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Why Did Snape Kill Dumbledore? Reasons Discussed

Why Did Snape Kill Dumbledore? Reasons Discussed

In the penultimate chapter of “Harry Potter and the Half-Blood Prince,” fans across the world gasped as they witnessed one of the most heart-wrenching moments in the series – Severus Snape, the enigmatic Potions master of Hogwarts, killing Albus Dumbledore, the beloved Headmaster.

This monumental event didn’t just mark the demise of a key character but also served as a tipping point that catapulted Severus Snape to the forefront of the series’ most controversial figures.

Snape’s act of killing Dumbledore, a man who had been a beacon of wisdom and guidance throughout Harry’s journey, left fans grappling with a flurry of emotions. Was Snape truly a loyal servant of the Dark Lord, or was there something more to his action than what met the eye?

This article aims to shed light on this perplexing question that has continued to stir debates among the Potterheads even years after the series concluded. We delve deep into the intricate dynamics of Snape and Dumbledore’s relationship, the circumstances leading to this tragic event, and how it all weaves into the grand scheme of the wizarding world.

Dumbledore’s Plan That Involved Snape Killing Him

In the tumultuous world of “Harry Potter”, the truth is often hidden behind layers of magic and mystery. Such is the case with the tragic demise of Albus Dumbledore. A closer examination of the events leading up to his death reveals that Dumbledore was already on borrowed time.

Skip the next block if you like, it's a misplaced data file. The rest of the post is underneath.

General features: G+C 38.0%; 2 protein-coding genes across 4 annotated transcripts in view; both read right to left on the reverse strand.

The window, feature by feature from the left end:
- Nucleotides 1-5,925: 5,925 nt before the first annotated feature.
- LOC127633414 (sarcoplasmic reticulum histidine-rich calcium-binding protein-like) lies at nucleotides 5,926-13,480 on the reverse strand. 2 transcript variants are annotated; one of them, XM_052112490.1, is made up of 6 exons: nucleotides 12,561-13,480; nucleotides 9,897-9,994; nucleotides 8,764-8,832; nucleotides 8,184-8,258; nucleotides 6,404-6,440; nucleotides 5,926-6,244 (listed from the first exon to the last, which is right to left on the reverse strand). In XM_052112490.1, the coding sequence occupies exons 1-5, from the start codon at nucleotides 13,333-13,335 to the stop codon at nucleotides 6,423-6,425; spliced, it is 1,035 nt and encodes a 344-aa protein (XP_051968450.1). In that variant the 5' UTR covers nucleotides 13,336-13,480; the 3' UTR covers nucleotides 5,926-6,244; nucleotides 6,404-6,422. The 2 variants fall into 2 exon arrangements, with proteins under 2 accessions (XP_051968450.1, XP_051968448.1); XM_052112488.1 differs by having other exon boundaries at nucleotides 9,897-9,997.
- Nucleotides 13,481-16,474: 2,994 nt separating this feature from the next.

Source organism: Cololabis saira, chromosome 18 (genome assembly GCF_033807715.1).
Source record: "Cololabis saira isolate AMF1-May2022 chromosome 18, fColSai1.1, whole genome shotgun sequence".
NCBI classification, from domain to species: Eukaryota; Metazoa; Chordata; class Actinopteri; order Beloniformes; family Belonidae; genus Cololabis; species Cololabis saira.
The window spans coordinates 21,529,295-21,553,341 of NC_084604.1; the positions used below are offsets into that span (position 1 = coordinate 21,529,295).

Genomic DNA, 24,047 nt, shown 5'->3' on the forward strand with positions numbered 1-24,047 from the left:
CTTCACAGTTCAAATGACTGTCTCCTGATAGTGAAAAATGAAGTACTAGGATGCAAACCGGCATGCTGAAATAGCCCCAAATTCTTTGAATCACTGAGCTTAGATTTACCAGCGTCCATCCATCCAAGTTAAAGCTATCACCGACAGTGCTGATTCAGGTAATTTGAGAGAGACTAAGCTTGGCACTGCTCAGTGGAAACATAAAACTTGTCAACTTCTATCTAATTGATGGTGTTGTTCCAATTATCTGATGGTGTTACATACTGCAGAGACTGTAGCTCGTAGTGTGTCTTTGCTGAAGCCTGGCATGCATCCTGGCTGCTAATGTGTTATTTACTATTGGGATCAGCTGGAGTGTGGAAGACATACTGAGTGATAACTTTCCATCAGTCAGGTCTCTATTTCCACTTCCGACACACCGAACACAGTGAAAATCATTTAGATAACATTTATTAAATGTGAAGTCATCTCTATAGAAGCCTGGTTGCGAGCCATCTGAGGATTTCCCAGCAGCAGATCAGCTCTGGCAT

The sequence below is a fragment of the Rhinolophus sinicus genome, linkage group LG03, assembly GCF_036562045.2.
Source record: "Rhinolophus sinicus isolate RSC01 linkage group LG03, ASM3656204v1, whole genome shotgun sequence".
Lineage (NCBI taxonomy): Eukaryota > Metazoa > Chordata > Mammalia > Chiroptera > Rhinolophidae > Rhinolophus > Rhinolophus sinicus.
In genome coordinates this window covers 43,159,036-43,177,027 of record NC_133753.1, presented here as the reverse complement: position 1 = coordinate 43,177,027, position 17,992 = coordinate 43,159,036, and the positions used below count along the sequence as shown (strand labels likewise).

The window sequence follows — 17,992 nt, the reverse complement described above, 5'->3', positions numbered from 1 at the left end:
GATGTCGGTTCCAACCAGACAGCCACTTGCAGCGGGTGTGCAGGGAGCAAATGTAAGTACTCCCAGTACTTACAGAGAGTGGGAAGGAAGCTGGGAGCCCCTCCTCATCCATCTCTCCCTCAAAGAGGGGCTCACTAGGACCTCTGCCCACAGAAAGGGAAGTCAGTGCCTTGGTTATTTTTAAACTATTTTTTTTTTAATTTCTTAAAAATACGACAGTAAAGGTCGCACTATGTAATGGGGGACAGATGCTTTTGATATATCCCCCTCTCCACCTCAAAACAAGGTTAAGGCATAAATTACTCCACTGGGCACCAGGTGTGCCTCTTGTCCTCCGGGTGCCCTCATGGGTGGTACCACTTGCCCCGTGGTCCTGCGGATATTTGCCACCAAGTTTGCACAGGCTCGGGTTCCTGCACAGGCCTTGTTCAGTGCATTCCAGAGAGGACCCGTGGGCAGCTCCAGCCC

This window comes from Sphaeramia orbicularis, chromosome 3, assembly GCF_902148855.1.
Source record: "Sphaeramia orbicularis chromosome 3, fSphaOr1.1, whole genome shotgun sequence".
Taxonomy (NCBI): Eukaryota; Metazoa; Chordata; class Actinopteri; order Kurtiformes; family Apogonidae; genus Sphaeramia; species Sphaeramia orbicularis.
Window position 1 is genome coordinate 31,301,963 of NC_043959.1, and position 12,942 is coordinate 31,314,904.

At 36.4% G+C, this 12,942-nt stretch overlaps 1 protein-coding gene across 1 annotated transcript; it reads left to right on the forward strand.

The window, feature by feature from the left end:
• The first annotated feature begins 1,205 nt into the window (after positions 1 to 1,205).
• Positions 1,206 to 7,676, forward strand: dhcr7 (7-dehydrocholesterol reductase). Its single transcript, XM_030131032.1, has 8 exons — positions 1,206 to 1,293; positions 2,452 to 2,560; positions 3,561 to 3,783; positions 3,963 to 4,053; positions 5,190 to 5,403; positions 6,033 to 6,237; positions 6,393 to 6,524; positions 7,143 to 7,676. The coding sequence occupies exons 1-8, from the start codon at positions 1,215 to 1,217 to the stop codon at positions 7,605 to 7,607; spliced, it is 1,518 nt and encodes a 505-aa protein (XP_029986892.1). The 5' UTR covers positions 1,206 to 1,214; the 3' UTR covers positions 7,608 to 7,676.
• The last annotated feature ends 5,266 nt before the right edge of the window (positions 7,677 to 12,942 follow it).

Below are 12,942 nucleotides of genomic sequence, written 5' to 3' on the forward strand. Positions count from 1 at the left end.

The usually careful and prudent Dumbledore had put on a cursed ring, one of Voldemort’s Horcruxes, in a moment of eager desperation to see his deceased family. The curse from the ring was lethal, and despite Snape’s best efforts to contain it, the curse was slowly killing Dumbledore.

But Dumbledore, a wizard of extraordinary wisdom and foresight, had a plan. Aware of his impending death, he hatched a plan that was designed to achieve multiple ends – to spare Draco Malfoy’s soul from the act of murder, to strengthen Voldemort’s trust in Snape, and to maintain the loyalty of the Elder Wand.

The crux of this plan involved Snape killing him when the time was right. Dumbledore’s instruction was not a random plea made in the face of death, but a calculated strategy, devised with a deep understanding of the implications it would have on the unfolding war against Voldemort.

Snape’s Double Agent Role

Snape Killing Dumbledore
Snape Killing Dumbledore

Severus Snape, often viewed through a shroud of ambiguity and mistrust, was indeed a pivotal figure in the great war against Voldemort.

His role as a double agent placed him in a uniquely precarious position, torn between his allegiance to Dumbledore and the deceptive show of loyalty he had to maintain towards Voldemort. The act of killing Dumbledore was instrumental in fortifying his cover, convincing Voldemort and the Death Eaters of his ostensible treachery towards the Order of the Phoenix.

Voldemort’s trust in Snape was paramount to the eventual downfall of the Dark Lord. By keeping Voldemort’s faith, Snape was able to gather crucial information and manipulate events to favor Harry and the Order. Killing Dumbledore was a grave task, but it allowed Snape to keep his position within Voldemort’s inner circle, thus enabling him to continue his clandestine assistance to the Order.

It’s a testament to Snape’s bravery and loyalty to Dumbledore’s cause that he carried out this task, knowing full well the hatred and disdain he would earn from those on the side he was truly fighting for.

The Unbreakable Vow